Hello Chen Shapira!
> 2) Add mime types to the file information in the file system. This will
> make the file command trivial, and will allow some pretty neat things to
> be done (like writing a program that will act differently depends on the
> file type. "run $1" that will open gimp for graphics and vi for text...)
This of course seems like a nice idea, but it has some pitfalls:
- file systems would need to generate this information "on the fly"
(you should expect other OS's to manipulate data, so you cannot
rely on stored type information - you would need to verify this
at least during the startup of the translator, so you better
should do it on the fly - if at all)
- types would need to be determined from the data alone so
that foo.txt would be clearly identifiable as X-Bitmap if
foo.txt's data is a valid X-Bitmap - but what are you going
to do about foo.txt.gz? After all - you are still interested
in the X-Bitmap and you probably regard compression as something
that should be somewhat transparent, don't you.
A long time ago one of the HURD developers rejected the idea
and I am increasingly of the opinion that he was right.
(If I remember right it was related to resource forks present
on HFS file systems as used by Apple PC's.)
However, you might be interested in the following:
- ESR once wanted to work on a library that implements file
type identification - the state of this project is unknown
to me, the information predates his 'political career'
- once upon a time there existed an X desktop called GREAT
that used file type identification based on magic numbers
and such but it seems like the project died a long time ago
(It looked promising, though, and I even got it running some
time ago for the fun of it...)
Admittedly I once used OS/2. It offered extended attributes
on the native file system and an emulation of extended attributes
on other file systems where such Information got stored in files
'\wp root. sf' and '\ea data. sf' or something similar. Cute as
it looked - I don't want it back.
The Workplace shell used to store icons inside those attributes,
but I don't see how anyone would benefit from that since this
way you end up with lots of duplicated bitmap data - a waste of
space and resources and maybe it even gets in the way occasionally,
perhaps if kids want to replace their old icons with new, cute
looking 3-D like icons.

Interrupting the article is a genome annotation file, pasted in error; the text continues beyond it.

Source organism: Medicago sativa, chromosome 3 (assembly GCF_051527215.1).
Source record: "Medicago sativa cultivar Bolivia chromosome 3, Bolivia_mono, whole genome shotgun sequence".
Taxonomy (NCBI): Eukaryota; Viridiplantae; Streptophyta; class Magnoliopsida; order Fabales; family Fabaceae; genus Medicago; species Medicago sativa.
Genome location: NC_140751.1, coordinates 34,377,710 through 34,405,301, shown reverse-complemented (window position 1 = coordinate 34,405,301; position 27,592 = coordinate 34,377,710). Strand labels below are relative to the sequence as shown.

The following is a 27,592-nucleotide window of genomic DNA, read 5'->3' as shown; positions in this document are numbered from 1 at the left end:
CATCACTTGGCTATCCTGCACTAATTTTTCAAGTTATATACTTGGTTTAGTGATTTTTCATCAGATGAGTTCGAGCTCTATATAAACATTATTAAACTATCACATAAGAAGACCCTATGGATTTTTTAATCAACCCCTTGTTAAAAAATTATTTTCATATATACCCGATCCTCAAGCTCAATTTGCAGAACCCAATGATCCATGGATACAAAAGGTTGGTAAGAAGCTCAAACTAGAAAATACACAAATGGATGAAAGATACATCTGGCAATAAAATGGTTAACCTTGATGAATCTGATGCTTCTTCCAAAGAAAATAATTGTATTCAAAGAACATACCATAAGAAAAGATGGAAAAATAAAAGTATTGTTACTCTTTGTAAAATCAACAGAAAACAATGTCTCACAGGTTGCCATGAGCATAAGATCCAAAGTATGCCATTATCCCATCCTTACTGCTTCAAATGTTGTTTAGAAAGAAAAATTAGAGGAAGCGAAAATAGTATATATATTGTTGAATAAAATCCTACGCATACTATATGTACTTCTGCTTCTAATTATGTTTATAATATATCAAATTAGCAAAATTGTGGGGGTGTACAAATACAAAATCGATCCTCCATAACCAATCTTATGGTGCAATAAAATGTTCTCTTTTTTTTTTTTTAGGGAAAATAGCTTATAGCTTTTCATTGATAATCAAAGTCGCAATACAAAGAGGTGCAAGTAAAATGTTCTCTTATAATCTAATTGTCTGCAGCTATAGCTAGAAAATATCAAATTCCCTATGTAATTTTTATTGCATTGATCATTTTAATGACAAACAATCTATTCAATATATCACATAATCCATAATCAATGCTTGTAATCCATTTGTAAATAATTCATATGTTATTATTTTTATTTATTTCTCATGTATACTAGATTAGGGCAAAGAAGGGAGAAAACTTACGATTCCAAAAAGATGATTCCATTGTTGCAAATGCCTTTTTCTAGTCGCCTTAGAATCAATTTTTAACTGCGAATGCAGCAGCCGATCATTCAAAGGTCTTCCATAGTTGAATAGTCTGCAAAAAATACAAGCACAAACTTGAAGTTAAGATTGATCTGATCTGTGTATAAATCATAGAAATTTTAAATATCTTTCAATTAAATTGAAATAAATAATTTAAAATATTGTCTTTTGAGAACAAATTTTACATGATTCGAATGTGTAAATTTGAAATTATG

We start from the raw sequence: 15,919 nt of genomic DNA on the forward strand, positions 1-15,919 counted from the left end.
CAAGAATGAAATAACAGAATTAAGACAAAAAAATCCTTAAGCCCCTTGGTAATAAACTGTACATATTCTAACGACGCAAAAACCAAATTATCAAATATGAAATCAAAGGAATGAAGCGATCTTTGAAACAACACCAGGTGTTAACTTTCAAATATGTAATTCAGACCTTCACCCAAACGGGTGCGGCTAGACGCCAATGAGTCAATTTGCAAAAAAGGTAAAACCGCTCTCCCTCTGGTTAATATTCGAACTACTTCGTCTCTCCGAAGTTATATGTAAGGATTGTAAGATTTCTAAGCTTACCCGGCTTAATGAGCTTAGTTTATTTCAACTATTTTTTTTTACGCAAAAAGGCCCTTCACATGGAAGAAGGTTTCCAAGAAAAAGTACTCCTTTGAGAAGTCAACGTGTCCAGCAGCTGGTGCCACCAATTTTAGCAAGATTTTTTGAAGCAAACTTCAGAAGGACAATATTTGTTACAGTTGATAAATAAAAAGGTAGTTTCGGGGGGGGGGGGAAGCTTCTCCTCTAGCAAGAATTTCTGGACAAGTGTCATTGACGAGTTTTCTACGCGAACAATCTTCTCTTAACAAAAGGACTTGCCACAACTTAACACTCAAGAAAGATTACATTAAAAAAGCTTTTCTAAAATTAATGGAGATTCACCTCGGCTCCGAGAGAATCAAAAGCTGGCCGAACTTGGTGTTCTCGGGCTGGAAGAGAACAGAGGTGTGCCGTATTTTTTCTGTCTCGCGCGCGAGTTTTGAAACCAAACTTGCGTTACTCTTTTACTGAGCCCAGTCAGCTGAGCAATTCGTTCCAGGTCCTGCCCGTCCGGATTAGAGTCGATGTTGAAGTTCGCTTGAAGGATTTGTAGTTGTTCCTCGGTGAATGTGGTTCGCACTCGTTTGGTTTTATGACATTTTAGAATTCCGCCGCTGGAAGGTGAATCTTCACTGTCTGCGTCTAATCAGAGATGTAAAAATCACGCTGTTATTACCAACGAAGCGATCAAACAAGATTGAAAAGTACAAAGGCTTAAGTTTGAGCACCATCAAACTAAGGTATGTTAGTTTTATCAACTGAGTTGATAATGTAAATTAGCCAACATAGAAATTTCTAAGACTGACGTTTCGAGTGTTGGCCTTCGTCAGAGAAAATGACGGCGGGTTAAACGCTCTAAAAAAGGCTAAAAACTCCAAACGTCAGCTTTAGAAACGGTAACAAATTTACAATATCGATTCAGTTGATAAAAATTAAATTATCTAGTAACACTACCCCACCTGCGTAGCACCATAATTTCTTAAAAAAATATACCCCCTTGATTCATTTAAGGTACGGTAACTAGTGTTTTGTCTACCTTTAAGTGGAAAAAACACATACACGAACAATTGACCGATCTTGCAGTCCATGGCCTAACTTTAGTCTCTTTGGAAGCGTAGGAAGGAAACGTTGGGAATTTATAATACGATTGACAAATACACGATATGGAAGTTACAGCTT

There also used to be mechanisms to associate data and programs
with file types in addition to the types provided by the stock
OS/2 installation. Cute as it seemed - it always broke down after
- say - a new installation of OS/2, i.e. even though the data
remained untouched somewhere on the native file system the newly
installed system didn't know anything about the meaning of file
type associations you defined yourself. It was the same problem
if you moved data from one OS/2 box to another. This could easily
be solved by using MIME types, but I guess it should be done inside
some library - any programmer interested in file type definitions
should then use that library to determine the proper type on the fly
- maybe it even becomes standard practise but the OS should not be
forced to offer it on the file system level since not every
application will need it.
The remaining question is if applications should be provided with
means to store data related to a file inside resource forks (Mac
speak) or extended attributes (OS/2 terminology). I guess there is
no real need for it - OS/2 EA's look like the environment with
'Key=VALUE' pairs and as appealing as it might seem - I found it
essentially useless, especially since this did lead to unwanted
side effects (double clicking a template for instance could lock
the system considerably since the Workplace shell did not ignore
this action for templates, thereby rendering the template useless
- fortunately I knew how to back up and copy EA's, so that I could
spare a friend of mine at least four re-installations of OS/2.).
I hope this is not too boring but let's illustrate the problem a
bit further - standard GNU/Linux distributions have a huge
number of files or directories under standard locations such as
'/usr/bin/' and '/usr/doc/' for example. I once had the ability to
mount my ext2 file systems as OS/2 drive letters under OS/2 and I
found that the cute icons that were useful on small OS/2 systems
got in the way on GNU/Linux file systems just because a shell with
filename completion features does a much better job for you than
icons representing hundreds of files. I guess the same holds true
under a lot of other circumstances where tools designed to do a
certain job just require different approaches if the job gets beyond
the limited capabilities of the tool in question.
(Another example would be 'xfontsel' - the list can handle a certain
number of fonts but the implementation with simple drop down menus
breaks horribly if you installed lots of fonts.)
This leads me to a final question - maybe you want your shell's
interpreter hack to decide what interpreter to run based on the
file type? Of course - text files can be made executable and if
you write '#/bin/emacs' in the first line you will be able to start
emacs and load the file you want to edit. This is ugly since it will
break under GNU/Linux where emacs is under '/usr/bin' and of course
it would corrupt JPEG data, so the mechanism needs to be extended.
Since some people might just want to prefer different applications
for their work this needs to be made configurable at least on a per
user base - something that is an ideal job for something like gnome
core components or similar applications - do you still feel that it
is beneficial to offer such functionality inside core OS components
such as file systems or exec servers? I doubt it.